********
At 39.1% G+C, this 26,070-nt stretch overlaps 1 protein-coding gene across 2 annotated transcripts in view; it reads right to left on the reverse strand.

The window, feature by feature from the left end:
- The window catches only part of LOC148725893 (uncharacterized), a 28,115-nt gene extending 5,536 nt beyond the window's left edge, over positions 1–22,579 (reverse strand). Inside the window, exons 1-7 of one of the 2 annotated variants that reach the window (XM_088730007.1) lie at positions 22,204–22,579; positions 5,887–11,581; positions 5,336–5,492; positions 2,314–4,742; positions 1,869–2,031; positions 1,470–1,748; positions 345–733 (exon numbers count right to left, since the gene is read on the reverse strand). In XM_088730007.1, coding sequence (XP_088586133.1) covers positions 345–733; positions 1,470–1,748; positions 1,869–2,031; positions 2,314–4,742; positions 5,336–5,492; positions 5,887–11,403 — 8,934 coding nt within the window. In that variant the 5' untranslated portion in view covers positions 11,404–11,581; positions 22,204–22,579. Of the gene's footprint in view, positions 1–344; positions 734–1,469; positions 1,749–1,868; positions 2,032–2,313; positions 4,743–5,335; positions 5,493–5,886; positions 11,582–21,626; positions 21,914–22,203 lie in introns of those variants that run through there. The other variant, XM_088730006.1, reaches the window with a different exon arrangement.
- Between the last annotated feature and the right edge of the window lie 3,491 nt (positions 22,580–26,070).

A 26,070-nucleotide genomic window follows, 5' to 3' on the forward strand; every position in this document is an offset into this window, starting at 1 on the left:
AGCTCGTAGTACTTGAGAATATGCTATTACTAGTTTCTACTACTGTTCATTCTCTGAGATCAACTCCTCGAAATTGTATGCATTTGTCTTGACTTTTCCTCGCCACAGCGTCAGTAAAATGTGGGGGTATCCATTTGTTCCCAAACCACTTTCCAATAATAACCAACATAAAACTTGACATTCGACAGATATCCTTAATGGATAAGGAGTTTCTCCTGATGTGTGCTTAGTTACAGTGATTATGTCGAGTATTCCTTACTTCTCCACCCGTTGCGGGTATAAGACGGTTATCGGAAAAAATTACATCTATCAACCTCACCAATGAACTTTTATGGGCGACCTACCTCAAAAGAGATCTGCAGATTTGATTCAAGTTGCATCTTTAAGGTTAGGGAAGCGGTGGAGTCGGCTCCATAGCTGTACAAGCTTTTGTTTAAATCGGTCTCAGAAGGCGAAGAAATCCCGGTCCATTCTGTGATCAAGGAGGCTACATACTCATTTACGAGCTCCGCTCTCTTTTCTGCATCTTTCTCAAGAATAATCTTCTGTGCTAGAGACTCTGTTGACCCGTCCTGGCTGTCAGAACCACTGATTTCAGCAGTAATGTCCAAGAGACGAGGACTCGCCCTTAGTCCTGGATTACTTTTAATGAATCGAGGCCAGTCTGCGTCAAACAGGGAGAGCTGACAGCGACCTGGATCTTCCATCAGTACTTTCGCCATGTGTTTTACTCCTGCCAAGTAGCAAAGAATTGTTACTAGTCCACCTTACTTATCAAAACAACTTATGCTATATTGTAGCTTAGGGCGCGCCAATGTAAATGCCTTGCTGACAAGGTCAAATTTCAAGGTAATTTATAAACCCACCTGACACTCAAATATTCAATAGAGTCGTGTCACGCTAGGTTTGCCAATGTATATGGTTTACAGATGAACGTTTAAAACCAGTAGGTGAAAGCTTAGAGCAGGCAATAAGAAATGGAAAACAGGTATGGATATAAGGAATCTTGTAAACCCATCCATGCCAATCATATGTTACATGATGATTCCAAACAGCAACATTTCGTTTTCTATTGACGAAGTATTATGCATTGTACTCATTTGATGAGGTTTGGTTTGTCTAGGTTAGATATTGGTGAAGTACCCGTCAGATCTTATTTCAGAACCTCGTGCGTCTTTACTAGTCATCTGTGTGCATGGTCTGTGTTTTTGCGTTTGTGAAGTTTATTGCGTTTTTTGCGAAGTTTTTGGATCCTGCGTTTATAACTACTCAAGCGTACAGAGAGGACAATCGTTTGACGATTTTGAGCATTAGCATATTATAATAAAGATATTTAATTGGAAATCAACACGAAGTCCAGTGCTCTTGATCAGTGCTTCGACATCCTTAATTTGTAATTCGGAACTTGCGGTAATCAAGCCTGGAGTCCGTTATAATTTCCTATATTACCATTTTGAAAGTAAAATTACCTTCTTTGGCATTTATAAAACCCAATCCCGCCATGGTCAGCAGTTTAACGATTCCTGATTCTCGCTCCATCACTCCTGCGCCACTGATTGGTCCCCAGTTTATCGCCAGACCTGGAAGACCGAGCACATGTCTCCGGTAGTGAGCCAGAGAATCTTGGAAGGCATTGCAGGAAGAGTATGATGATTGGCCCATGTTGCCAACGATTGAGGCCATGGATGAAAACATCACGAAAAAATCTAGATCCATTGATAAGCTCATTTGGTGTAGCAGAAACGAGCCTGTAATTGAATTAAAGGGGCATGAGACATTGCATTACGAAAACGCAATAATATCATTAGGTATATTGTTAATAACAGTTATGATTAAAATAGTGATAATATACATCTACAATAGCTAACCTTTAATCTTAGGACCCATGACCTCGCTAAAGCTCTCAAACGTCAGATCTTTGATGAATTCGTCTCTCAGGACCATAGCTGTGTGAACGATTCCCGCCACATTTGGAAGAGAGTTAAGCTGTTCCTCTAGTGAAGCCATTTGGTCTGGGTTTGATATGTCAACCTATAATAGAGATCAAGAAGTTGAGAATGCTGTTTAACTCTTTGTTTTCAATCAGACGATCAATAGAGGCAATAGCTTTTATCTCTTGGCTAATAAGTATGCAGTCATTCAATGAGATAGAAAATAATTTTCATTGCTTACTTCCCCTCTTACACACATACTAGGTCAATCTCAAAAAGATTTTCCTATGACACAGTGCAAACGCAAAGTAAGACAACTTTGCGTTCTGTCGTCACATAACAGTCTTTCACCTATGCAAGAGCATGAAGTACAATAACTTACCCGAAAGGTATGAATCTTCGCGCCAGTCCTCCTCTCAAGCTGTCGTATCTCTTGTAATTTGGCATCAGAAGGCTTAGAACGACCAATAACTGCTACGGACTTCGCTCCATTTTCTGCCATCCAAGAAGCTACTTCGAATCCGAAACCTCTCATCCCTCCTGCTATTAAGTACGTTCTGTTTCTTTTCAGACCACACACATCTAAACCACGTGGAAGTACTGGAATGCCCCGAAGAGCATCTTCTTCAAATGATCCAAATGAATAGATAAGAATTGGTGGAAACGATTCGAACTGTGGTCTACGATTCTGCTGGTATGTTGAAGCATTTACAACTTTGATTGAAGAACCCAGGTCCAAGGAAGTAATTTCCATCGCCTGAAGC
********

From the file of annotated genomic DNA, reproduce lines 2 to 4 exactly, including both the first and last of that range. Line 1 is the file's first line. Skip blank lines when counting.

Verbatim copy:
The window, feature by feature from the left end:
- The window catches only part of LOC148725893 (uncharacterized), a 28,115-nt gene extending 5,536 nt beyond the window's left edge, over positions 1–22,579 (reverse strand). Inside the window, exons 1-7 of one of the 2 annotated variants that reach the window (XM_088730007.1) lie at positions 22,204–22,579; positions 5,887–11,581; positions 5,336–5,492; positions 2,314–4,742; positions 1,869–2,031; positions 1,470–1,748; positions 345–733 (exon numbers count right to left, since the gene is read on the reverse strand). In XM_088730007.1, coding sequence (XP_088586133.1) covers positions 345–733; positions 1,470–1,748; positions 1,869–2,031; positions 2,314–4,742; positions 5,336–5,492; positions 5,887–11,403 — 8,934 coding nt within the window. In that variant the 5' untranslated portion in view covers positions 11,404–11,581; positions 22,204–22,579. Of the gene's footprint in view, positions 1–344; positions 734–1,469; positions 1,749–1,868; positions 2,032–2,313; positions 4,743–5,335; positions 5,493–5,886; positions 11,582–21,626; positions 21,914–22,203 lie in introns of those variants that run through there. The other variant, XM_088730006.1, reaches the window with a different exon arrangement.
- Between the last annotated feature and the right edge of the window lie 3,491 nt (positions 22,580–26,070).